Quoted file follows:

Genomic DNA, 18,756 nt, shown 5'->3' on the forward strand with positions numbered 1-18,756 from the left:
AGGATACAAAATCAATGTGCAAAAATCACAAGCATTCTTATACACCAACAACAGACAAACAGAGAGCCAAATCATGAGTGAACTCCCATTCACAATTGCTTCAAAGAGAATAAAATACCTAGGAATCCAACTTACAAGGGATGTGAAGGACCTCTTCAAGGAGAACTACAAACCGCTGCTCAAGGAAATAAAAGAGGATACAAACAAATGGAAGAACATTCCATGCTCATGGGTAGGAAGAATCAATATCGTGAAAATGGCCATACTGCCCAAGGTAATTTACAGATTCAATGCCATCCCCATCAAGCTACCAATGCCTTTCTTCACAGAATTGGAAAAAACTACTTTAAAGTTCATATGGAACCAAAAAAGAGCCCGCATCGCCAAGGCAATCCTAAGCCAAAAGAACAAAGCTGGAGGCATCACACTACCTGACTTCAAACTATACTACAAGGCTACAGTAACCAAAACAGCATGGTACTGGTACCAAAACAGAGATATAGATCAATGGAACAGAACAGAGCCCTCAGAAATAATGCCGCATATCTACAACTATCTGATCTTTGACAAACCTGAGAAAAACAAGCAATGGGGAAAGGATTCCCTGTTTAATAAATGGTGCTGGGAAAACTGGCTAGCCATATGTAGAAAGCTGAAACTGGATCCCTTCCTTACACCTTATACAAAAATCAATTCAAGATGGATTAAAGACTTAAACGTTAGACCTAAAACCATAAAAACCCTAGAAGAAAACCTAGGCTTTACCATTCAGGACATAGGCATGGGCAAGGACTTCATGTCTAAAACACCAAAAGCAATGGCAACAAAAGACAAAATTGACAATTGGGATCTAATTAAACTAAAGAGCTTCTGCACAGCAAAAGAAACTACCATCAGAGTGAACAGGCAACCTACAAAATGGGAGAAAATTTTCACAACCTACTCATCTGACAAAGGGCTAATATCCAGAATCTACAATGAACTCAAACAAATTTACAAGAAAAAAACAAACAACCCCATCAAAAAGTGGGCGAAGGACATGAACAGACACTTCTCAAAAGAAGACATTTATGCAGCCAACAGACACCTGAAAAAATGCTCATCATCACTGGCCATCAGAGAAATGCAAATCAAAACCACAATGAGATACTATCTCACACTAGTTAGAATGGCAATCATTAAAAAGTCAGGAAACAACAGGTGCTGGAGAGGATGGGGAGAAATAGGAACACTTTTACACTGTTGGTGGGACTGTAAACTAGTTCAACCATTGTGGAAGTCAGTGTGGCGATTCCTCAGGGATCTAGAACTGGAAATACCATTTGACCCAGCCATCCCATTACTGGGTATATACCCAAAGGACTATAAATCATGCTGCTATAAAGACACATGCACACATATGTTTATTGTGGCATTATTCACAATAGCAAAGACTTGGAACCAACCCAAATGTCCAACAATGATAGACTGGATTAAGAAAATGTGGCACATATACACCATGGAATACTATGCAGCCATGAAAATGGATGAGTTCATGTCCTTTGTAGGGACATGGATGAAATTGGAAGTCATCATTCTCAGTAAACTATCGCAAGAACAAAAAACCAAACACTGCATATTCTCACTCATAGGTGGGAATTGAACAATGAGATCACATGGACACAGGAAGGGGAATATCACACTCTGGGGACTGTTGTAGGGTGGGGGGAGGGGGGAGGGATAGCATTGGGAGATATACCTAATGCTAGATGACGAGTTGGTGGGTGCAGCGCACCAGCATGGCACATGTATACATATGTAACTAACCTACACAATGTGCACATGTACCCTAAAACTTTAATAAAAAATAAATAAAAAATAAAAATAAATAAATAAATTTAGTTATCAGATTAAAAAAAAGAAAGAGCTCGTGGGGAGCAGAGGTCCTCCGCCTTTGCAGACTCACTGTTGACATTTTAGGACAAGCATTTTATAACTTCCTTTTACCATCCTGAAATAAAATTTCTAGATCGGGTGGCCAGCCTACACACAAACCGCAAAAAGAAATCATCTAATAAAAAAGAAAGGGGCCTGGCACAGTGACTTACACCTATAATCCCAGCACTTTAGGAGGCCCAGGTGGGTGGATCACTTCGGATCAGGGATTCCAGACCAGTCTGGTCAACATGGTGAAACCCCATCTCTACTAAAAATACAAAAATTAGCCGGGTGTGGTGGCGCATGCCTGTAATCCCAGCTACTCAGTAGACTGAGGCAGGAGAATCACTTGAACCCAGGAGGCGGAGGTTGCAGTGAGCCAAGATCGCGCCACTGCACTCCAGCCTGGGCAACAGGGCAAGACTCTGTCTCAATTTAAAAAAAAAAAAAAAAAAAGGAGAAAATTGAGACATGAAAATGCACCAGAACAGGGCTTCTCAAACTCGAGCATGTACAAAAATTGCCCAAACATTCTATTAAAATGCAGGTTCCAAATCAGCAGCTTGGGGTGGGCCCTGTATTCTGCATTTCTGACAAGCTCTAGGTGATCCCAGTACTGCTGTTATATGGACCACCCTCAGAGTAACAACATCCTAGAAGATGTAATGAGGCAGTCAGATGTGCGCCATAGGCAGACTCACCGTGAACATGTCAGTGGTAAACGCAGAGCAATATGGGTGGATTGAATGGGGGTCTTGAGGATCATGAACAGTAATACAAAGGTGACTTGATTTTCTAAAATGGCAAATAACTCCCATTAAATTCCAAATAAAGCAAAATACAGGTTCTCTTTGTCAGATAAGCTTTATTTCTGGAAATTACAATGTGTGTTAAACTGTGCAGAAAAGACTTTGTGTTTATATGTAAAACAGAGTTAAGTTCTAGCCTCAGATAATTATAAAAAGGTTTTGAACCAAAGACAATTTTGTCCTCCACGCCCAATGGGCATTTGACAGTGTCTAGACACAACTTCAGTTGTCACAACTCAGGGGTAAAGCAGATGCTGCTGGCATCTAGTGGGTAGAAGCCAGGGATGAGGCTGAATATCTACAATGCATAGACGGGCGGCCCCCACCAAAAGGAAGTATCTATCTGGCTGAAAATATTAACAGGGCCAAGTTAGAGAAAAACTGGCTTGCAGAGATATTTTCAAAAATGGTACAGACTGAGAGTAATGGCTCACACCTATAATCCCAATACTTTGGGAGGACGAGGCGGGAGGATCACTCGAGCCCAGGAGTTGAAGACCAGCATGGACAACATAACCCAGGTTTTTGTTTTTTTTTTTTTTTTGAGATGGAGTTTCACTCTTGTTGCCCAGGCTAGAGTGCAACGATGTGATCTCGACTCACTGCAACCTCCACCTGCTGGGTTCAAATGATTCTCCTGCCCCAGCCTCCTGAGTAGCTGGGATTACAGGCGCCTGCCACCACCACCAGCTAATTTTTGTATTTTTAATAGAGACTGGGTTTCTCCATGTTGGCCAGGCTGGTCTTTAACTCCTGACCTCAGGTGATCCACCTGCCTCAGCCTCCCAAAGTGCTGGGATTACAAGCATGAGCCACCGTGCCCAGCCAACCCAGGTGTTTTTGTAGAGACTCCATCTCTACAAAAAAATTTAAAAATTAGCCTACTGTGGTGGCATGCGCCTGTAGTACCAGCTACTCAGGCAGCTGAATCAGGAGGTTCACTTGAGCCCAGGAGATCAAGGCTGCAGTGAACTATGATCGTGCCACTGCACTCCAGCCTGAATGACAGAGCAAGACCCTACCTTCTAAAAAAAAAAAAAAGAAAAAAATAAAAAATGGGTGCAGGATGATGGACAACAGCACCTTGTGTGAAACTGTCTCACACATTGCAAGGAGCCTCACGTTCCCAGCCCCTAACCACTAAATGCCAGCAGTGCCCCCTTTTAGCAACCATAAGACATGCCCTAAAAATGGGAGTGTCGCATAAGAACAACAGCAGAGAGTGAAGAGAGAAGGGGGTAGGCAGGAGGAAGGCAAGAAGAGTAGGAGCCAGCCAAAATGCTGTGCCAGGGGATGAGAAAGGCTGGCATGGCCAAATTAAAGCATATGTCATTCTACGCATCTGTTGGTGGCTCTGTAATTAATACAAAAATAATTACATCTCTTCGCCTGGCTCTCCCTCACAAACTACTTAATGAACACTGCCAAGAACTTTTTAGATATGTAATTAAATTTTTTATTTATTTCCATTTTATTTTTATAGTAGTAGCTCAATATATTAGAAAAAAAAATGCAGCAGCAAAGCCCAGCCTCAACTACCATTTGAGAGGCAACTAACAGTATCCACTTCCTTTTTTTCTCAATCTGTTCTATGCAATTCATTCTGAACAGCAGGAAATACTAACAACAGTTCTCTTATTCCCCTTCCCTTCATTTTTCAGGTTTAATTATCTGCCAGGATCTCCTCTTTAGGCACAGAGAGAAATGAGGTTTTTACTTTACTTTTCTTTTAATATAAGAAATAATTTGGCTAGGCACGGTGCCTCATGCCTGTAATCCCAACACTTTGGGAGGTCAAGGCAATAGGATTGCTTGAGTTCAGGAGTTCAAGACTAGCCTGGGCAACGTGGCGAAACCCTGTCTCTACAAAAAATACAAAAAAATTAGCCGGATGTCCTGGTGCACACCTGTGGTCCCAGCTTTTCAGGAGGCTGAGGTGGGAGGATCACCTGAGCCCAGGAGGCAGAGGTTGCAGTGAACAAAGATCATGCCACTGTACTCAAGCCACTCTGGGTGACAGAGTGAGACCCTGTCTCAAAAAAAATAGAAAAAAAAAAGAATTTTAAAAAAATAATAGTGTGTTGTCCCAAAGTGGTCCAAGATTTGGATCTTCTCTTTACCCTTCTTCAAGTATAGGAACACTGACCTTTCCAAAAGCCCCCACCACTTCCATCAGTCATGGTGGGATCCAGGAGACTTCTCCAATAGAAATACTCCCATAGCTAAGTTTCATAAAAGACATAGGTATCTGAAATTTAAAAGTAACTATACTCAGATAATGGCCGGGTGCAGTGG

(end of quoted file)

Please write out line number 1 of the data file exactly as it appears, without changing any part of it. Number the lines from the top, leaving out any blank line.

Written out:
Genomic DNA, 18,756 nt, shown 5'->3' on the forward strand with positions numbered 1-18,756 from the left: